Before Ms Bellone was a commercial agent for Yokohama in Italy. Under Italian law, a person was not entitled to undertaken the activities of a commercial agent unless that person was entered in a register of commercial agents held by the local chamber of commerce. Ms Bellone was not registered.
The Italian court at first instance held that as Ms Bellone was note entered in the register of commercial agents, her agency agreement with Yokohama was not valid and as a result she was not entitled to the protection afforded by the European Self-employed Agents Directive (“the Directive”). Ms Bellone appealed. The Italian higher court referred to the European Court of Justice (“ECJ”) the question of whether the Directive was compatible with the Italian law made the validity of agency agreements dependant on the agent being entered onto the appropriate register.
The ECJ held that the Directive was designed to protect commercial agents within the meaning of the Directive. In other words, a commercial agent is a self-employed intermediary who has continuing authority to negotiate the sale and purchase of goods on behalf of another person or to negotiate and conclude such transactions on behalf of and in the name of that principal. Providing that a commercial agent fell within that definition, it would be entitled to the protections available under the Directive.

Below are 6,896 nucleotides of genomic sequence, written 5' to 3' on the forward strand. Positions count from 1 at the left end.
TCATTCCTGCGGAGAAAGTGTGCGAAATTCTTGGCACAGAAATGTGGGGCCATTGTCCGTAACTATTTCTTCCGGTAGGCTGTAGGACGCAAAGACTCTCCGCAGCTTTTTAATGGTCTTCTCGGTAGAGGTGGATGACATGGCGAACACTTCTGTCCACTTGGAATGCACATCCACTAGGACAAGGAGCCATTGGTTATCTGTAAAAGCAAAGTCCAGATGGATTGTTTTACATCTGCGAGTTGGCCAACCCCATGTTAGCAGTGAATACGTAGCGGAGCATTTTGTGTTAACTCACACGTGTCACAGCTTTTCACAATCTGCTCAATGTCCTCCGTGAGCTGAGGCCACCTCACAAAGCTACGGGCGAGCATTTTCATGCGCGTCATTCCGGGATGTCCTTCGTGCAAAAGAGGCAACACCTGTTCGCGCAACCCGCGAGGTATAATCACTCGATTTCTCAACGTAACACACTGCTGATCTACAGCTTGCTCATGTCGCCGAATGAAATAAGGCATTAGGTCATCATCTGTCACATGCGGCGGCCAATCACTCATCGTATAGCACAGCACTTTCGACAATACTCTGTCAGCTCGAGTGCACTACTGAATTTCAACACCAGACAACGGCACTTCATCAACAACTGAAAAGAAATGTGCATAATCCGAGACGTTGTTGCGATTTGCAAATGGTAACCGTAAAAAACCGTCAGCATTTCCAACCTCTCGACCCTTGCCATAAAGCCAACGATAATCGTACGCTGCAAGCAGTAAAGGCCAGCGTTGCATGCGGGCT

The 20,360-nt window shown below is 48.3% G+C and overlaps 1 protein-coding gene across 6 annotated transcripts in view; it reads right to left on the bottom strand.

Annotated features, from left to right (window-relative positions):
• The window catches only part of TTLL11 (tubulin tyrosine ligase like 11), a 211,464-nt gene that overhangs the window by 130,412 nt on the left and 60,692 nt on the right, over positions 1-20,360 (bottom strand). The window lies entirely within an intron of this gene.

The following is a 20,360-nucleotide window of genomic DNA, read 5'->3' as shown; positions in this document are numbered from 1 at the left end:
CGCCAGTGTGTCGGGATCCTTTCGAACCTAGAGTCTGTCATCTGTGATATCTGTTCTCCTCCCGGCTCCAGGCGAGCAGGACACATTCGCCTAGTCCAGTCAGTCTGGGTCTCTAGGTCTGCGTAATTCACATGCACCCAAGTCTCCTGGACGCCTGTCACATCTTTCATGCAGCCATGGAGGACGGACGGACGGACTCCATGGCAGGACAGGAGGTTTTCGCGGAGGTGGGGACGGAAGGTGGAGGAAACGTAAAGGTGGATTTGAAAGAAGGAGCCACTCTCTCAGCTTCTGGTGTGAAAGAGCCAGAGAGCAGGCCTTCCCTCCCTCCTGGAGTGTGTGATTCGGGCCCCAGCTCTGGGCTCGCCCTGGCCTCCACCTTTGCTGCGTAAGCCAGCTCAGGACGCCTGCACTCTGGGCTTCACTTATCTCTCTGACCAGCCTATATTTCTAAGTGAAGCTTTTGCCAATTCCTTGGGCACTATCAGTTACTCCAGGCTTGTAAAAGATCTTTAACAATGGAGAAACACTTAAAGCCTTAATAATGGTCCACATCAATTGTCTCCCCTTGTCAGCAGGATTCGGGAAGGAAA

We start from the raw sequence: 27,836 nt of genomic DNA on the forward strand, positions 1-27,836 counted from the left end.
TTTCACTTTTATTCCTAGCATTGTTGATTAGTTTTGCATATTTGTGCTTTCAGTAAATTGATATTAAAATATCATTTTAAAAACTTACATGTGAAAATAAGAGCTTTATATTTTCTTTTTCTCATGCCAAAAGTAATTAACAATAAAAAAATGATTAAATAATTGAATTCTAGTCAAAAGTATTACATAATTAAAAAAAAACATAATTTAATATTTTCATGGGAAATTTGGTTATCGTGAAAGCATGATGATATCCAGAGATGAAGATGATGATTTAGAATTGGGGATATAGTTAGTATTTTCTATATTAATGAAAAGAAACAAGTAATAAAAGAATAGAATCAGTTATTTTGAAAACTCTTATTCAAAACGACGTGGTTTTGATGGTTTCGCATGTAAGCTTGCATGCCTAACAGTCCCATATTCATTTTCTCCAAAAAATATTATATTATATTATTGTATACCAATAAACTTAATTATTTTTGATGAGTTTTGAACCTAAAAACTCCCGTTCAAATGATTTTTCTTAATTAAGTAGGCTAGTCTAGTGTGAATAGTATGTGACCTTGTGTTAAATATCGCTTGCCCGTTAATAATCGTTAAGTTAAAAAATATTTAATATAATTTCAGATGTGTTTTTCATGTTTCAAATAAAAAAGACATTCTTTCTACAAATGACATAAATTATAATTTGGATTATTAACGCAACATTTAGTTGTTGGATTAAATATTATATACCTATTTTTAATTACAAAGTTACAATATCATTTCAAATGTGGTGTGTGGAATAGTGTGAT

The ECJ also considered that, although member states were entitled under the Directive to require agency agreements to be made in writing, that did not encompass the system of registration in Italy, which went further than a simple requirement for the agency agreement to be in writing.
The ECJ held that the Directive precludes a national rule making the validity of an agency agreement dependent on the agent being entered in a register. Accordingly, Ms Bellone was deprived of her rights under the Directive by virtue of having failed to be entered into the appropriate register.
Written by Steve Sidkin